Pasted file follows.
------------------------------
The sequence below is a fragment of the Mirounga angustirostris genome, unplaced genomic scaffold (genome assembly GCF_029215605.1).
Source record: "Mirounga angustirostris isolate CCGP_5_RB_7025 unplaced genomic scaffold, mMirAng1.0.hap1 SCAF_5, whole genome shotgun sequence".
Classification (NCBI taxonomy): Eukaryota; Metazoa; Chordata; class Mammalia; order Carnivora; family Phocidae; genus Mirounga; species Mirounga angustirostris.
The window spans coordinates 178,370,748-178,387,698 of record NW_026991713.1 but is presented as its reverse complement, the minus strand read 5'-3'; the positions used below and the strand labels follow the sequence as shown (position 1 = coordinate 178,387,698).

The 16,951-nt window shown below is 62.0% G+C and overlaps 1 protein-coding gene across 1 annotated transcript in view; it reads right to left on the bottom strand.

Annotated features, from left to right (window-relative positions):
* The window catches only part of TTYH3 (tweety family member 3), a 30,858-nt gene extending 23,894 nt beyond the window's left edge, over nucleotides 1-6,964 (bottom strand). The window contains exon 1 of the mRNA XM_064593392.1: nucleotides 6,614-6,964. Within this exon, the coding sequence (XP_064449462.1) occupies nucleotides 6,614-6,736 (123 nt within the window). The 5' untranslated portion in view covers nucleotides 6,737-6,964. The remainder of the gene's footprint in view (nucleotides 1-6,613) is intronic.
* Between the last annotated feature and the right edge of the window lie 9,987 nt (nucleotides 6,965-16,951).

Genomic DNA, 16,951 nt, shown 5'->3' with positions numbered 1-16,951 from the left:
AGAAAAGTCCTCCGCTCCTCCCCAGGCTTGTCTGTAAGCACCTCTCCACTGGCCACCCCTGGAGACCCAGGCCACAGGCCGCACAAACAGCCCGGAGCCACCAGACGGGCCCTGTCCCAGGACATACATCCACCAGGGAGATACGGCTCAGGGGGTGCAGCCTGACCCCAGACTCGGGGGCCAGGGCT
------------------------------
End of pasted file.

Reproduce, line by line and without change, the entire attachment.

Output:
The sequence below is a fragment of the Mirounga angustirostris genome, unplaced genomic scaffold (genome assembly GCF_029215605.1).
Source record: "Mirounga angustirostris isolate CCGP_5_RB_7025 unplaced genomic scaffold, mMirAng1.0.hap1 SCAF_5, whole genome shotgun sequence".
Classification (NCBI taxonomy): Eukaryota; Metazoa; Chordata; class Mammalia; order Carnivora; family Phocidae; genus Mirounga; species Mirounga angustirostris.
The window spans coordinates 178,370,748-178,387,698 of record NW_026991713.1 but is presented as its reverse complement, the minus strand read 5'-3'; the positions used below and the strand labels follow the sequence as shown (position 1 = coordinate 178,387,698).

The 16,951-nt window shown below is 62.0% G+C and overlaps 1 protein-coding gene across 1 annotated transcript in view; it reads right to left on the bottom strand.

Annotated features, from left to right (window-relative positions):
* The window catches only part of TTYH3 (tweety family member 3), a 30,858-nt gene extending 23,894 nt beyond the window's left edge, over nucleotides 1-6,964 (bottom strand). The window contains exon 1 of the mRNA XM_064593392.1: nucleotides 6,614-6,964. Within this exon, the coding sequence (XP_064449462.1) occupies nucleotides 6,614-6,736 (123 nt within the window). The 5' untranslated portion in view covers nucleotides 6,737-6,964. The remainder of the gene's footprint in view (nucleotides 1-6,613) is intronic.
* Between the last annotated feature and the right edge of the window lie 9,987 nt (nucleotides 6,965-16,951).

Genomic DNA, 16,951 nt, shown 5'->3' with positions numbered 1-16,951 from the left:
AGAAAAGTCCTCCGCTCCTCCCCAGGCTTGTCTGTAAGCACCTCTCCACTGGCCACCCCTGGAGACCCAGGCCACAGGCCGCACAAACAGCCCGGAGCCACCAGACGGGCCCTGTCCCAGGACATACATCCACCAGGGAGATACGGCTCAGGGGGTGCAGCCTGACCCCAGACTCGGGGGCCAGGGCT